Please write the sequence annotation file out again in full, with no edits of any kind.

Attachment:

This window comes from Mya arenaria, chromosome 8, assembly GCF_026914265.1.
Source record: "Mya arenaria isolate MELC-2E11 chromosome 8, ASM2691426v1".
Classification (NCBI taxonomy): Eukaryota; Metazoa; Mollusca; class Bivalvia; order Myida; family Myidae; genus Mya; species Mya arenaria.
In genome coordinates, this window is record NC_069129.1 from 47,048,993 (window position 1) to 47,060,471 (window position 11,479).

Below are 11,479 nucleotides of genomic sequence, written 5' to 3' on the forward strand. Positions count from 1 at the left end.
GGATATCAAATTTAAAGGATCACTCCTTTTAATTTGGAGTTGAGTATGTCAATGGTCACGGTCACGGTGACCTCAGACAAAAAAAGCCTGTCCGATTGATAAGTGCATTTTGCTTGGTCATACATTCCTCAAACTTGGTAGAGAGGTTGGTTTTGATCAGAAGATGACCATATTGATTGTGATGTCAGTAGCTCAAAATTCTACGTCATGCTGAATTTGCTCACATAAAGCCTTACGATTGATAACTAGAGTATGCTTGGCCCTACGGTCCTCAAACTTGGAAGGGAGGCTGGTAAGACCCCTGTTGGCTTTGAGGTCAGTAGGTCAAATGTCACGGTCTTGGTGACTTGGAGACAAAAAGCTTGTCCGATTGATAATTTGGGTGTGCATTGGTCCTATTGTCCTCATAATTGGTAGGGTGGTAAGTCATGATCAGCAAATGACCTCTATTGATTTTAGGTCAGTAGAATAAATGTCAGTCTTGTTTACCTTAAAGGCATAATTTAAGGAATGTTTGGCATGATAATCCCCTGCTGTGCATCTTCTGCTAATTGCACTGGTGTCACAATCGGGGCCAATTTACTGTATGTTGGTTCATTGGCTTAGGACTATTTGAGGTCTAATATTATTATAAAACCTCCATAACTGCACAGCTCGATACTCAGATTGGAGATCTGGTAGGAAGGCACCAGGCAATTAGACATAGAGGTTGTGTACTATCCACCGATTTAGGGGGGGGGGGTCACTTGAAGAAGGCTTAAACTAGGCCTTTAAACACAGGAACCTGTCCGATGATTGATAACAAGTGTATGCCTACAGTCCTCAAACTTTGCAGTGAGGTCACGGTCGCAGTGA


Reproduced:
This window comes from Mya arenaria, chromosome 8, assembly GCF_026914265.1.
Source record: "Mya arenaria isolate MELC-2E11 chromosome 8, ASM2691426v1".
Classification (NCBI taxonomy): Eukaryota; Metazoa; Mollusca; class Bivalvia; order Myida; family Myidae; genus Mya; species Mya arenaria.
In genome coordinates, this window is record NC_069129.1 from 47,048,993 (window position 1) to 47,060,471 (window position 11,479).

Below are 11,479 nucleotides of genomic sequence, written 5' to 3' on the forward strand. Positions count from 1 at the left end.
GGATATCAAATTTAAAGGATCACTCCTTTTAATTTGGAGTTGAGTATGTCAATGGTCACGGTCACGGTGACCTCAGACAAAAAAAGCCTGTCCGATTGATAAGTGCATTTTGCTTGGTCATACATTCCTCAAACTTGGTAGAGAGGTTGGTTTTGATCAGAAGATGACCATATTGATTGTGATGTCAGTAGCTCAAAATTCTACGTCATGCTGAATTTGCTCACATAAAGCCTTACGATTGATAACTAGAGTATGCTTGGCCCTACGGTCCTCAAACTTGGAAGGGAGGCTGGTAAGACCCCTGTTGGCTTTGAGGTCAGTAGGTCAAATGTCACGGTCTTGGTGACTTGGAGACAAAAAGCTTGTCCGATTGATAATTTGGGTGTGCATTGGTCCTATTGTCCTCATAATTGGTAGGGTGGTAAGTCATGATCAGCAAATGACCTCTATTGATTTTAGGTCAGTAGAATAAATGTCAGTCTTGTTTACCTTAAAGGCATAATTTAAGGAATGTTTGGCATGATAATCCCCTGCTGTGCATCTTCTGCTAATTGCACTGGTGTCACAATCGGGGCCAATTTACTGTATGTTGGTTCATTGGCTTAGGACTATTTGAGGTCTAATATTATTATAAAACCTCCATAACTGCACAGCTCGATACTCAGATTGGAGATCTGGTAGGAAGGCACCAGGCAATTAGACATAGAGGTTGTGTACTATCCACCGATTTAGGGGGGGGGGGTCACTTGAAGAAGGCTTAAACTAGGCCTTTAAACACAGGAACCTGTCCGATGATTGATAACAAGTGTATGCCTACAGTCCTCAAACTTTGCAGTGAGGTCACGGTCGCAGTGA